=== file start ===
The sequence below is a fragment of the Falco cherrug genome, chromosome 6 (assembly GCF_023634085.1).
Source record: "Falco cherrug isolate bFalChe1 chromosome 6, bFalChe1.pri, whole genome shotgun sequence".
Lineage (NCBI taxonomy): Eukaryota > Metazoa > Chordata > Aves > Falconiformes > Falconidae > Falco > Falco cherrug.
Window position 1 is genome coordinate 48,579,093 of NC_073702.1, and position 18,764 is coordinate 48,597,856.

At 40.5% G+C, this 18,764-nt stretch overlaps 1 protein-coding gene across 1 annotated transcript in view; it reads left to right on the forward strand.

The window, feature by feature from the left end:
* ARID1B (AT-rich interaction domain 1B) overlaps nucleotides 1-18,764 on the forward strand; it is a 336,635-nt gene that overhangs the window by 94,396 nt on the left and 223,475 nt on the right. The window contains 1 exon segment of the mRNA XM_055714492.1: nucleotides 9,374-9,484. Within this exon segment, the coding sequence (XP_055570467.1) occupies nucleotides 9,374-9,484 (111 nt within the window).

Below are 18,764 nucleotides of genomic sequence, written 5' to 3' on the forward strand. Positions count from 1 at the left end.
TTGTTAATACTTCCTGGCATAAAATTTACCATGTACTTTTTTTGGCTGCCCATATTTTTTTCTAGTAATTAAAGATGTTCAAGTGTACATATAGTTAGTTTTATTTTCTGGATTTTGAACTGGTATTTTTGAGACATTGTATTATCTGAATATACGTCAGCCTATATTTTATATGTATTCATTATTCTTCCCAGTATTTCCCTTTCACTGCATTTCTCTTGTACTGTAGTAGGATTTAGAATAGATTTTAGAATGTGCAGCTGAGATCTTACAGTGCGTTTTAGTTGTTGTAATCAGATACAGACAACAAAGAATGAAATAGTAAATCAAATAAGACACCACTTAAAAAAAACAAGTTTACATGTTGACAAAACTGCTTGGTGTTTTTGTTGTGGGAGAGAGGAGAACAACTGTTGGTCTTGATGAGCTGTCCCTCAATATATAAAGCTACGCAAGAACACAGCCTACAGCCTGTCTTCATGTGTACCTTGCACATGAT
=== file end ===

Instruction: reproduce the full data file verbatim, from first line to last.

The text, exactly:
The sequence below is a fragment of the Falco cherrug genome, chromosome 6 (assembly GCF_023634085.1).
Source record: "Falco cherrug isolate bFalChe1 chromosome 6, bFalChe1.pri, whole genome shotgun sequence".
Lineage (NCBI taxonomy): Eukaryota > Metazoa > Chordata > Aves > Falconiformes > Falconidae > Falco > Falco cherrug.
Window position 1 is genome coordinate 48,579,093 of NC_073702.1, and position 18,764 is coordinate 48,597,856.

At 40.5% G+C, this 18,764-nt stretch overlaps 1 protein-coding gene across 1 annotated transcript in view; it reads left to right on the forward strand.

The window, feature by feature from the left end:
* ARID1B (AT-rich interaction domain 1B) overlaps nucleotides 1-18,764 on the forward strand; it is a 336,635-nt gene that overhangs the window by 94,396 nt on the left and 223,475 nt on the right. The window contains 1 exon segment of the mRNA XM_055714492.1: nucleotides 9,374-9,484. Within this exon segment, the coding sequence (XP_055570467.1) occupies nucleotides 9,374-9,484 (111 nt within the window).

Below are 18,764 nucleotides of genomic sequence, written 5' to 3' on the forward strand. Positions count from 1 at the left end.
TTGTTAATACTTCCTGGCATAAAATTTACCATGTACTTTTTTTGGCTGCCCATATTTTTTTCTAGTAATTAAAGATGTTCAAGTGTACATATAGTTAGTTTTATTTTCTGGATTTTGAACTGGTATTTTTGAGACATTGTATTATCTGAATATACGTCAGCCTATATTTTATATGTATTCATTATTCTTCCCAGTATTTCCCTTTCACTGCATTTCTCTTGTACTGTAGTAGGATTTAGAATAGATTTTAGAATGTGCAGCTGAGATCTTACAGTGCGTTTTAGTTGTTGTAATCAGATACAGACAACAAAGAATGAAATAGTAAATCAAATAAGACACCACTTAAAAAAAACAAGTTTACATGTTGACAAAACTGCTTGGTGTTTTTGTTGTGGGAGAGAGGAGAACAACTGTTGGTCTTGATGAGCTGTCCCTCAATATATAAAGCTACGCAAGAACACAGCCTACAGCCTGTCTTCATGTGTACCTTGCACATGAT